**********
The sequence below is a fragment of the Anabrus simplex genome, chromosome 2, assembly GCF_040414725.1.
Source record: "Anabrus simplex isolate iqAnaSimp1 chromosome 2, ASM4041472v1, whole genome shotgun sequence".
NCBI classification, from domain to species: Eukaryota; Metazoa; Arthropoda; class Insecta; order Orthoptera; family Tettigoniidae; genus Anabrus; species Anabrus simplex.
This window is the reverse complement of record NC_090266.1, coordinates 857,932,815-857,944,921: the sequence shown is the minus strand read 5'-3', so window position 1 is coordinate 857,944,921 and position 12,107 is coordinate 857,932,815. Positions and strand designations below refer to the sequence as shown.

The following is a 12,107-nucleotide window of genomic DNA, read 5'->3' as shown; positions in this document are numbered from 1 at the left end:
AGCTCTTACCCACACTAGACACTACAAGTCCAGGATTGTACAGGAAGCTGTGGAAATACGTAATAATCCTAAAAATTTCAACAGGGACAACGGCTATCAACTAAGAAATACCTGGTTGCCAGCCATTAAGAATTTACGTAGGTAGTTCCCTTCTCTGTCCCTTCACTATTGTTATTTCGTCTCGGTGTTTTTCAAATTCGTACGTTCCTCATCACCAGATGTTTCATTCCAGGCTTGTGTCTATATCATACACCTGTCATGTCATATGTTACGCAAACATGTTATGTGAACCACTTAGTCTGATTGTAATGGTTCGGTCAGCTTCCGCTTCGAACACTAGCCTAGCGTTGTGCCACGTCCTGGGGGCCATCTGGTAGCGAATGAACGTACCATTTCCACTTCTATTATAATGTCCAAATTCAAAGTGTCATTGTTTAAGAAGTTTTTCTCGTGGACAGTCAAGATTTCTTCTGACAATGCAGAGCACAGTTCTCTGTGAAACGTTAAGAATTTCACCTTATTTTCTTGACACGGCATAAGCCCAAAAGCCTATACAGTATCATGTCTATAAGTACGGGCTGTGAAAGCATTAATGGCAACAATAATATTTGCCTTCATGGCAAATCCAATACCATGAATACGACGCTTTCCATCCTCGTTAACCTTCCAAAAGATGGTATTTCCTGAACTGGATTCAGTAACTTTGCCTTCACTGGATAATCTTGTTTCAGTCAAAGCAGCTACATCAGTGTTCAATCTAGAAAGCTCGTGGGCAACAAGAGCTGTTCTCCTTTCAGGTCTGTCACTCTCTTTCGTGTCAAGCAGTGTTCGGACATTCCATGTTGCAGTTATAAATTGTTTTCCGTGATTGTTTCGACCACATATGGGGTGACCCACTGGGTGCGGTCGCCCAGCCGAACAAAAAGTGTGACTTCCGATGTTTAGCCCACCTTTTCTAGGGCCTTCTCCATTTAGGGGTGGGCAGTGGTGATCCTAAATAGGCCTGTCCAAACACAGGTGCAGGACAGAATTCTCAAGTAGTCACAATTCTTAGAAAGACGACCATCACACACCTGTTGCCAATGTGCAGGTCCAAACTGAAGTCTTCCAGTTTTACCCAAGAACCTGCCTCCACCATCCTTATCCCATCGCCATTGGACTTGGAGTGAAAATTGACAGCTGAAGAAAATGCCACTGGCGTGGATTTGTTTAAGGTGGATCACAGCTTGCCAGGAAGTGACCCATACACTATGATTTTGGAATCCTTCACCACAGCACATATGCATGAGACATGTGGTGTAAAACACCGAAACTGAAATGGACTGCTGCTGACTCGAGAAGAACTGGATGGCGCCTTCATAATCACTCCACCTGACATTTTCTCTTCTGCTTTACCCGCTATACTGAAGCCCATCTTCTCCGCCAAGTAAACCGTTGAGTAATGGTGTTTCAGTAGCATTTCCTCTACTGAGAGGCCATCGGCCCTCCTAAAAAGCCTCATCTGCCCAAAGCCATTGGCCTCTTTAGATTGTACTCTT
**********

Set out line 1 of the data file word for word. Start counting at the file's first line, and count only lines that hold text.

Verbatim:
The sequence below is a fragment of the Anabrus simplex genome, chromosome 2, assembly GCF_040414725.1.